Contrary to its perceived expense, the cost of colour printing is declining. If it continues at the current annual compound rate it could converge with mono, creating a boom in the colour printer market, according to data from office technology specialist Brother UK.
Over the past five years, colour has been steadily falling in cost, while mono has remained broadly constant. If trend levels continue, the two price points of colour and mono printing and could meet in 2015.
This shift in the relative cost of mono and colour printing will present the channel with a 99.6million market opportunity to convert mono customers to colour.*
Phil Jones, sales and marketing director, said, Every firm could benefit from a colour printer, but the colour market is not as large due to the higher total cost of ownership compared to mono.
The data is surprising and it is arguable that the two costs might never meet due to the added technical complexity in the manufacture of colour products. However, how many times has technology surprised us all? i-Pads, miniature microprocessors and nanotechnology are all things we could only dream of ten years ago, so why shouldnt printers spring a shock on us too? Our new product development costs are continuing in this downward path, so maybe this trend could be right. We will wait and see.
The size of the existing mono market illustrates the opportunity this could present for resellers. At some point, these customers will need to renew their equipment. There is a proactive selling opportunity here, where the channel can contact these customers ahead of when they would have otherwise made a purchase, explain to them the benefits of switching to a colour machine and demonstrate the decrease in cost. It is also a chance to educate the customer about the need to regularly review older technology and equipment and allows resellers to change the nature of their relationship with them.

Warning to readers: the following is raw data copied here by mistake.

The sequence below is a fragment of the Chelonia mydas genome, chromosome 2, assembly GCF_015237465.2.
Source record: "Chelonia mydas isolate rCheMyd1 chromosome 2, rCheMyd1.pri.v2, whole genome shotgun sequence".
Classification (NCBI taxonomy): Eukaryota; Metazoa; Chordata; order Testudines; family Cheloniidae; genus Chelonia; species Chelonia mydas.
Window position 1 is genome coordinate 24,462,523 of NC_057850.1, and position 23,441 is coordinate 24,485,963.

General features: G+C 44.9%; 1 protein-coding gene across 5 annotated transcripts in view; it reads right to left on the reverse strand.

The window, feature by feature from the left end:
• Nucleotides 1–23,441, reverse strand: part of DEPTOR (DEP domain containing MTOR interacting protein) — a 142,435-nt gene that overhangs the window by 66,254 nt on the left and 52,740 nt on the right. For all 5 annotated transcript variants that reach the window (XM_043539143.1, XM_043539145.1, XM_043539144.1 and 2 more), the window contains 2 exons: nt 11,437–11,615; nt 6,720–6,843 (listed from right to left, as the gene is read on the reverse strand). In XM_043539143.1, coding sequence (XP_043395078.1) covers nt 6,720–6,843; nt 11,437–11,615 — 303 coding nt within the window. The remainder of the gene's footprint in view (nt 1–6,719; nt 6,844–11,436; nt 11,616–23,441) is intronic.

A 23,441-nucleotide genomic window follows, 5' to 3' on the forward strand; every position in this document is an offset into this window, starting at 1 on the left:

Tony Tarnowski, one of Brothers technology experts, provided further reasons why the price of colour has become more cost effective. He said. Apart from demand for colour increasing and bringing economies of scale, the price of drums and toner has fallen over time and this has made colour printing more cost effective. These improvements are coupled to the fact that machines no longer need to use the full colour palette to make black, which has in turn reduced the cost per page.
Other innovations have played into the hands of colour too, such as the fact that four pass printing is now a thing of the past, meaning that colour printing is now as quick as mono. The machines are also now very compact, which opens up the colour laser market to the home office market.
*According to Context data for the financial year (April 09 March 10) the total mono laser market (including printer and MFC) was worth 99.6 million.